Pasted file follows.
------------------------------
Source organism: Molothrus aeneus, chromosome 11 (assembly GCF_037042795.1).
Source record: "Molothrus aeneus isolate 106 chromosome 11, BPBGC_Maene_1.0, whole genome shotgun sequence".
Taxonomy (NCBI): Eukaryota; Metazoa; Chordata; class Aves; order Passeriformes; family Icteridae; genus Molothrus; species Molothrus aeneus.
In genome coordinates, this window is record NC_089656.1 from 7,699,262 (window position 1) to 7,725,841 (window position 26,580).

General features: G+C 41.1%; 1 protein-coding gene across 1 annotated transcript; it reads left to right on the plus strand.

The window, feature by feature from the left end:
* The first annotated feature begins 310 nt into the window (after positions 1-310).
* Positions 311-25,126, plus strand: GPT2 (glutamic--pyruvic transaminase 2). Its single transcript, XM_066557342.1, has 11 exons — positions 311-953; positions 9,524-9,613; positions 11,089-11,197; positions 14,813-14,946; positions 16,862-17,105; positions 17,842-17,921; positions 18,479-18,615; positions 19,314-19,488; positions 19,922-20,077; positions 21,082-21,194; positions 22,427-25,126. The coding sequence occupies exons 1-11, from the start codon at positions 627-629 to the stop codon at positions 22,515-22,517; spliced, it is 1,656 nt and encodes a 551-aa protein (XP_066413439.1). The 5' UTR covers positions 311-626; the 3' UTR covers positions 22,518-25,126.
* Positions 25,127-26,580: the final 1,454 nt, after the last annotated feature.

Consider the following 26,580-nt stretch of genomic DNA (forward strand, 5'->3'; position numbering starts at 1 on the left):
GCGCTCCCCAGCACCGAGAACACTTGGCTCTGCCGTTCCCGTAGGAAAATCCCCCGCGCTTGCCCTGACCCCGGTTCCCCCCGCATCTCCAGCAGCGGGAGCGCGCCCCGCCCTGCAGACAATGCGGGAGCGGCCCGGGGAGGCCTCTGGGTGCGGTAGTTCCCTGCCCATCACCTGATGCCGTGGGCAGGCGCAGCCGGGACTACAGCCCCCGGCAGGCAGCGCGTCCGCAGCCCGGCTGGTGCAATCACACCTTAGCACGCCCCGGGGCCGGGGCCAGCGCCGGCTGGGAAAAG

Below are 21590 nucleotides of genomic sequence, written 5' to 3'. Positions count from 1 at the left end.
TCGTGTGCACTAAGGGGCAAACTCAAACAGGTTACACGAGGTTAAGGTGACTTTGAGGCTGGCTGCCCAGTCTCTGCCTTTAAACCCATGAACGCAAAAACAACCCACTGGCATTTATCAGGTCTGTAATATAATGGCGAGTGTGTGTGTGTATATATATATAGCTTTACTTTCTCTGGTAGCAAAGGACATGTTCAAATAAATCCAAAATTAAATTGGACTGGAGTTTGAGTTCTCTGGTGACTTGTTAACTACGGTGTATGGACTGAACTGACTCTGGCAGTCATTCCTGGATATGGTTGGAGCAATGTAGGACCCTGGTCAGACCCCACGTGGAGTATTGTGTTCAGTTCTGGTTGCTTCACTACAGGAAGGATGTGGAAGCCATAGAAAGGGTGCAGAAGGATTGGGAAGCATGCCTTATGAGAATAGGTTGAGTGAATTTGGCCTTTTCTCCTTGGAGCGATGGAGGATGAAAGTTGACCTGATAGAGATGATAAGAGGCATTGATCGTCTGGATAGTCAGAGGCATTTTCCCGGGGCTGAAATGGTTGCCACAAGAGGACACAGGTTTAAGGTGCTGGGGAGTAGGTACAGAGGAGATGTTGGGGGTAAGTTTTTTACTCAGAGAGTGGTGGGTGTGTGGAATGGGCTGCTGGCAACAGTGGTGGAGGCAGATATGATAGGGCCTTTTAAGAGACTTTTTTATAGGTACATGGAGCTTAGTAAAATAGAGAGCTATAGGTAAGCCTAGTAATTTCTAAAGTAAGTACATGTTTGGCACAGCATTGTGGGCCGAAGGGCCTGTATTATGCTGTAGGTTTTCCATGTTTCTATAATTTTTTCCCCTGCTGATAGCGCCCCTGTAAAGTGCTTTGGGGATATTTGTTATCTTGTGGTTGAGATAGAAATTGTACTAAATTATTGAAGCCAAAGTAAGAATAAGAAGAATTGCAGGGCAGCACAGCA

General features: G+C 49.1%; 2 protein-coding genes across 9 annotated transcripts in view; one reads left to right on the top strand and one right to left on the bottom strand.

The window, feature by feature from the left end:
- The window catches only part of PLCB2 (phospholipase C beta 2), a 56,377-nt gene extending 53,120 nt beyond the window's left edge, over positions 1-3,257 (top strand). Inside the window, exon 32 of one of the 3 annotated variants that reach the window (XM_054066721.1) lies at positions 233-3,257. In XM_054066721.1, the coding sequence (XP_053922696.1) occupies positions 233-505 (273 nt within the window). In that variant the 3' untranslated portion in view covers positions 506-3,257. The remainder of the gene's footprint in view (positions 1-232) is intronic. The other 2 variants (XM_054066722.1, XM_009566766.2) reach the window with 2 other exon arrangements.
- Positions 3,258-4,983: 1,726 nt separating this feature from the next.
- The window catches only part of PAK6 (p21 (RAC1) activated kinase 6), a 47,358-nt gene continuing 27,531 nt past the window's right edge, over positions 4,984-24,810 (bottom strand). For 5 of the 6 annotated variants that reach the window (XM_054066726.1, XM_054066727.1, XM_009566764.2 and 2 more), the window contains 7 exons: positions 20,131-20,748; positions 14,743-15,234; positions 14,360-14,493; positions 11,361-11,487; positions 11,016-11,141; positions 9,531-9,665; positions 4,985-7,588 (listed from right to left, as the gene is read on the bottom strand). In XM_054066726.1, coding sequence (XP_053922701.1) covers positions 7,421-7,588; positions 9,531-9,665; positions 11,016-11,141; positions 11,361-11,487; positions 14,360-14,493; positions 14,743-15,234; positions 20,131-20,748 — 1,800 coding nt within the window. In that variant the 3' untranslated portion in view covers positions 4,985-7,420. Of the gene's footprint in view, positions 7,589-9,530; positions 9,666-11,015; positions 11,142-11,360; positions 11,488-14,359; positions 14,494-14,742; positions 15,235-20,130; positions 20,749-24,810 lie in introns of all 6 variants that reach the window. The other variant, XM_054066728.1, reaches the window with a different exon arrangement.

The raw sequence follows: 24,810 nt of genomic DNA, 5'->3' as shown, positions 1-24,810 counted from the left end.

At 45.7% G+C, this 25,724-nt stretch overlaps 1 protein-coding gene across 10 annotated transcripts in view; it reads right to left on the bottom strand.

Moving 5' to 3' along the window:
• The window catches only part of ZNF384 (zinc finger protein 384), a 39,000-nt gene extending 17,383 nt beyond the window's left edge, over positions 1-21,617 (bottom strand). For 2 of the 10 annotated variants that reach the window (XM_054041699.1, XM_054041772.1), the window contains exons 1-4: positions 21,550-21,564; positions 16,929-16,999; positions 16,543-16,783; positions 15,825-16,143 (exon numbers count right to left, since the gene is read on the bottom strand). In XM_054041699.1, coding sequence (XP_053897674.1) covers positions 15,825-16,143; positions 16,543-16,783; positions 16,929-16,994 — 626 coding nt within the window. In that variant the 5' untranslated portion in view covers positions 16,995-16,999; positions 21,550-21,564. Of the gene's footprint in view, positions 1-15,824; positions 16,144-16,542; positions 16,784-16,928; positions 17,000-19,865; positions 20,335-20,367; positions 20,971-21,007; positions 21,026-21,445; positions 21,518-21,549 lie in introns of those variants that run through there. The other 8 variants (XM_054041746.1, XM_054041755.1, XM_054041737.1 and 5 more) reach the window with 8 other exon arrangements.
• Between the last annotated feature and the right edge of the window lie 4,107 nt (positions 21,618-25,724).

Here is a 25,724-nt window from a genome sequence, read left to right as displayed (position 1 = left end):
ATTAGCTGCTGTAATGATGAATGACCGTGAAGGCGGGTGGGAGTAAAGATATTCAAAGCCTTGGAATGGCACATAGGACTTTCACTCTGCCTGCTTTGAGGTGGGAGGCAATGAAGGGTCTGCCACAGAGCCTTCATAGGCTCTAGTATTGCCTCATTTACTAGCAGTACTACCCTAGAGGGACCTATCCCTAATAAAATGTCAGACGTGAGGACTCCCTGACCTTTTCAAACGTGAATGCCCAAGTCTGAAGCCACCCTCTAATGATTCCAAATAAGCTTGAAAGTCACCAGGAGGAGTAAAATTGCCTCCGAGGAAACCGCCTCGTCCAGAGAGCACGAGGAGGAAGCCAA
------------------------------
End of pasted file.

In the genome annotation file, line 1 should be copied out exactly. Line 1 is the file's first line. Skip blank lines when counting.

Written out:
Source organism: Molothrus aeneus, chromosome 11 (assembly GCF_037042795.1).